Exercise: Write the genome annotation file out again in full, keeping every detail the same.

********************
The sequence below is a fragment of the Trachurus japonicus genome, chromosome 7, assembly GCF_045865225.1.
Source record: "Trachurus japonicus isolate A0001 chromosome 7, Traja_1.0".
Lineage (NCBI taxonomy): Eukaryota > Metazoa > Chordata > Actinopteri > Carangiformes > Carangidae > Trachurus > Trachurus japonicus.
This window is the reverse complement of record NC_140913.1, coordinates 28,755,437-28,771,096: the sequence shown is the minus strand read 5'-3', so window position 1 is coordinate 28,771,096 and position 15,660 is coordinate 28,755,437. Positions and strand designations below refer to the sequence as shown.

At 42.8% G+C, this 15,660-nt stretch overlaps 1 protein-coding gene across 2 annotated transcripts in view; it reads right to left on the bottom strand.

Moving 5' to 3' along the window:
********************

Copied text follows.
The sequence below is a fragment of the Trachurus japonicus genome, chromosome 7, assembly GCF_045865225.1.
Source record: "Trachurus japonicus isolate A0001 chromosome 7, Traja_1.0".
Lineage (NCBI taxonomy): Eukaryota > Metazoa > Chordata > Actinopteri > Carangiformes > Carangidae > Trachurus > Trachurus japonicus.
This window is the reverse complement of record NC_140913.1, coordinates 28,755,437-28,771,096: the sequence shown is the minus strand read 5'-3', so window position 1 is coordinate 28,771,096 and position 15,660 is coordinate 28,755,437. Positions and strand designations below refer to the sequence as shown.

At 42.8% G+C, this 15,660-nt stretch overlaps 1 protein-coding gene across 2 annotated transcripts in view; it reads right to left on the bottom strand.

Moving 5' to 3' along the window: